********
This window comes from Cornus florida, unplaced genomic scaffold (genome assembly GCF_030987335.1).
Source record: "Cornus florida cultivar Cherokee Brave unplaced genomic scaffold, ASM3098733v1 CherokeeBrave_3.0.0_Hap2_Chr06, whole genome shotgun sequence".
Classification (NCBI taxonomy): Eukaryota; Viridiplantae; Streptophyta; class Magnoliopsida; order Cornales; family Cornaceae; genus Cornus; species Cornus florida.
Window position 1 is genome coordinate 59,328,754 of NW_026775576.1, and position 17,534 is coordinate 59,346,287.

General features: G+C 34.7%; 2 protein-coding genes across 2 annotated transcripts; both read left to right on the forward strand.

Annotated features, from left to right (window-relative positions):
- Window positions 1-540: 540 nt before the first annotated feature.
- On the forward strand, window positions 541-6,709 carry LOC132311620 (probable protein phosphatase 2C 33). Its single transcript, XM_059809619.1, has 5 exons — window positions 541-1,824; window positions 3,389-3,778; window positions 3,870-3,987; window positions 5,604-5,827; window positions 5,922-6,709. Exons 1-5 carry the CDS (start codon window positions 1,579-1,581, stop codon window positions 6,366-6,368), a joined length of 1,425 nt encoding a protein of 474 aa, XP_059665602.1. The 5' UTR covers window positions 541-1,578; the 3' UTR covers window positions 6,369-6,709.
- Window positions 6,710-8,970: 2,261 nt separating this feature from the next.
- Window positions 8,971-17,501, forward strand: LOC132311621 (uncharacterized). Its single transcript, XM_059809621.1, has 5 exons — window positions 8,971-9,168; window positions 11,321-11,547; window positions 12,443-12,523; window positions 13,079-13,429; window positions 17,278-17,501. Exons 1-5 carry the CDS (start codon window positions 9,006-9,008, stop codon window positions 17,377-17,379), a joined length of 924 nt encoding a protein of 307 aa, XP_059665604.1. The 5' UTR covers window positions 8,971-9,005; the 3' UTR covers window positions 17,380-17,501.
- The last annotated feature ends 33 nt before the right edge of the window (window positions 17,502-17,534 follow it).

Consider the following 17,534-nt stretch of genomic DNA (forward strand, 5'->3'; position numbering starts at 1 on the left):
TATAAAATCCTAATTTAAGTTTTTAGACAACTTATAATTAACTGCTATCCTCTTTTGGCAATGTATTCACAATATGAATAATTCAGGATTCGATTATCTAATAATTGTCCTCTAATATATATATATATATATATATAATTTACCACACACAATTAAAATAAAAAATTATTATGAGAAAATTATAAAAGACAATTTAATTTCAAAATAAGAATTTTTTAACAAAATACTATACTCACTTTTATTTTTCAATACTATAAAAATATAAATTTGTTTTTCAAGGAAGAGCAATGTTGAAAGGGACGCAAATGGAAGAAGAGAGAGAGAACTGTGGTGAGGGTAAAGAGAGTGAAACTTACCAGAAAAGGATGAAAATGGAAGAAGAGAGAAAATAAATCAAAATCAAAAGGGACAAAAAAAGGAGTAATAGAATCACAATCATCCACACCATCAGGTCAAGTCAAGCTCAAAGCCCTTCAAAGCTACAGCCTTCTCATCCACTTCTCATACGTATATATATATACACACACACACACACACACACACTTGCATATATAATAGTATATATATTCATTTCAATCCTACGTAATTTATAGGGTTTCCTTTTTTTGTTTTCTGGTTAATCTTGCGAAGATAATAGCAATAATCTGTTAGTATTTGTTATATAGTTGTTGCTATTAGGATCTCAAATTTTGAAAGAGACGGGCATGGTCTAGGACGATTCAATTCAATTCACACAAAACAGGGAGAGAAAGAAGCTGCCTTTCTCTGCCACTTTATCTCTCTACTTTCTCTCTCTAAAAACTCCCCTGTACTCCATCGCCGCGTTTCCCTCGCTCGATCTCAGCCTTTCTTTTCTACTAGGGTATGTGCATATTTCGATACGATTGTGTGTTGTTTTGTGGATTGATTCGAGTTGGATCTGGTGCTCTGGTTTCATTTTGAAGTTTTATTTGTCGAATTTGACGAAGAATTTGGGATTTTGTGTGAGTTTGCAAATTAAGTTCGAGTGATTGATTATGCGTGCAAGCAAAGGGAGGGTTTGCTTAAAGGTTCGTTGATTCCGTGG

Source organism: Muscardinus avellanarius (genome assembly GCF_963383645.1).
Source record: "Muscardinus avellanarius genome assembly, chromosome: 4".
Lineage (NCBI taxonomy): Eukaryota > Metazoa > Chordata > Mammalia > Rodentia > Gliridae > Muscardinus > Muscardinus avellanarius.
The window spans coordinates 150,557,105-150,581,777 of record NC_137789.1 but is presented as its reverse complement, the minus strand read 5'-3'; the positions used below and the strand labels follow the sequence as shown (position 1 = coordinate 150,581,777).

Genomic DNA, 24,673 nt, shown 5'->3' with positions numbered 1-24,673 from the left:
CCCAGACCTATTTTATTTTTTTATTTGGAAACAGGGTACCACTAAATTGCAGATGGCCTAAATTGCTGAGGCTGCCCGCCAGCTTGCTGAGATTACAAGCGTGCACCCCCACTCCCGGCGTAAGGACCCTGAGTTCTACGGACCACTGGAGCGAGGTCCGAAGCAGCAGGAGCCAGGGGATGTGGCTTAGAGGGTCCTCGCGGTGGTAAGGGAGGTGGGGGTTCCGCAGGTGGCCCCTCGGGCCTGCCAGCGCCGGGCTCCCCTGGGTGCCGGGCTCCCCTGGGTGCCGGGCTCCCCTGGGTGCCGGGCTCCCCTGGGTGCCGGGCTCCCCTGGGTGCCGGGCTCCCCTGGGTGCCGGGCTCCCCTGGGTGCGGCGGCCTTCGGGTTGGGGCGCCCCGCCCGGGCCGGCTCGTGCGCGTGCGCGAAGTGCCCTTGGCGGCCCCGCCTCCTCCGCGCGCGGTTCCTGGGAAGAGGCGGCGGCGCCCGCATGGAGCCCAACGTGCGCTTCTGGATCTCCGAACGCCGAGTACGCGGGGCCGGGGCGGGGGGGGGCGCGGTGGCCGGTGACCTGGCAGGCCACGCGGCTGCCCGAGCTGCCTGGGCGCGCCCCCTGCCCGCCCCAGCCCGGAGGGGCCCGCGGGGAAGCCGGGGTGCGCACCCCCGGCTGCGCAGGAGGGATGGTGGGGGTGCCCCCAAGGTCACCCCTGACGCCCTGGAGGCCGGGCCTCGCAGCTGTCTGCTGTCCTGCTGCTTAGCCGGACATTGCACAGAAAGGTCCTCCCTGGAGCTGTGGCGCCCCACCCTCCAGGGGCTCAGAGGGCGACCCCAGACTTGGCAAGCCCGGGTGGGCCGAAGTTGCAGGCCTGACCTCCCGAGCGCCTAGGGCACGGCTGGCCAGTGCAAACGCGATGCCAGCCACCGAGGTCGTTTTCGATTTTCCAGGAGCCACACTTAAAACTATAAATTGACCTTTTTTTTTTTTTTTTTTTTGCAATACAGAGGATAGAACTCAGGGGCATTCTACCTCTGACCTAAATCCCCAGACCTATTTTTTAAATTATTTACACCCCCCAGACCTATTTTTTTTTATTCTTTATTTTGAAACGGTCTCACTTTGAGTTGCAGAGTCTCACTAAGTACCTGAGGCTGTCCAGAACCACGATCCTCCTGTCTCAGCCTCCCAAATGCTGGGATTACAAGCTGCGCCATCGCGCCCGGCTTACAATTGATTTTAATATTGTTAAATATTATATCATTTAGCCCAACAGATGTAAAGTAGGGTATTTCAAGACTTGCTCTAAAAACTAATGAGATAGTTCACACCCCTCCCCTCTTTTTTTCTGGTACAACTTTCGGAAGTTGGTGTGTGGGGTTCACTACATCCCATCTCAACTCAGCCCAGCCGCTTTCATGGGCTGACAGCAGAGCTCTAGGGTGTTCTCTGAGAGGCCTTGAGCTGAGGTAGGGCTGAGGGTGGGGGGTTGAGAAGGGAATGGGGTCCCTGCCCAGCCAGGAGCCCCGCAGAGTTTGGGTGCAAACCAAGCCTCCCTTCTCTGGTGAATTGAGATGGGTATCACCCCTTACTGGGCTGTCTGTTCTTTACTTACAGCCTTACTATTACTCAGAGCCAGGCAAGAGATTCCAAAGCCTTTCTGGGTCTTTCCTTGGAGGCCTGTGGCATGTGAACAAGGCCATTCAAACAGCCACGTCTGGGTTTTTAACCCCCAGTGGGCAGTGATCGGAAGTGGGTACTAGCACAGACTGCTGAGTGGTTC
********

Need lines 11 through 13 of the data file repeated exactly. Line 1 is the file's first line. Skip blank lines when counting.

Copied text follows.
- The last annotated feature ends 33 nt before the right edge of the window (window positions 17,502-17,534 follow it).

Consider the following 17,534-nt stretch of genomic DNA (forward strand, 5'->3'; position numbering starts at 1 on the left):
TATAAAATCCTAATTTAAGTTTTTAGACAACTTATAATTAACTGCTATCCTCTTTTGGCAATGTATTCACAATATGAATAATTCAGGATTCGATTATCTAATAATTGTCCTCTAATATATATATATATATATATATAATTTACCACACACAATTAAAATAAAAAATTATTATGAGAAAATTATAAAAGACAATTTAATTTCAAAATAAGAATTTTTTAACAAAATACTATACTCACTTTTATTTTTCAATACTATAAAAATATAAATTTGTTTTTCAAGGAAGAGCAATGTTGAAAGGGACGCAAATGGAAGAAGAGAGAGAGAACTGTGGTGAGGGTAAAGAGAGTGAAACTTACCAGAAAAGGATGAAAATGGAAGAAGAGAGAAAATAAATCAAAATCAAAAGGGACAAAAAAAGGAGTAATAGAATCACAATCATCCACACCATCAGGTCAAGTCAAGCTCAAAGCCCTTCAAAGCTACAGCCTTCTCATCCACTTCTCATACGTATATATATATACACACACACACACACACACACACTTGCATATATAATAGTATATATATTCATTTCAATCCTACGTAATTTATAGGGTTTCCTTTTTTTGTTTTCTGGTTAATCTTGCGAAGATAATAGCAATAATCTGTTAGTATTTGTTATATAGTTGTTGCTATTAGGATCTCAAATTTTGAAAGAGACGGGCATGGTCTAGGACGATTCAATTCAATTCACACAAAACAGGGAGAGAAAGAAGCTGCCTTTCTCTGCCACTTTATCTCTCTACTTTCTCTCTCTAAAAACTCCCCTGTACTCCATCGCCGCGTTTCCCTCGCTCGATCTCAGCCTTTCTTTTCTACTAGGGTATGTGCATATTTCGATACGATTGTGTGTTGTTTTGTGGATTGATTCGAGTTGGATCTGGTGCTCTGGTTTCATTTTGAAGTTTTATTTGTCGAATTTGACGAAGAATTTGGGATTTTGTGTGAGTTTGCAAATTAAGTTCGAGTGATTGATTATGCGTGCAAGCAAAGGGAGGGTTTGCTTAAAGGTTCGTTGATTCCGTGG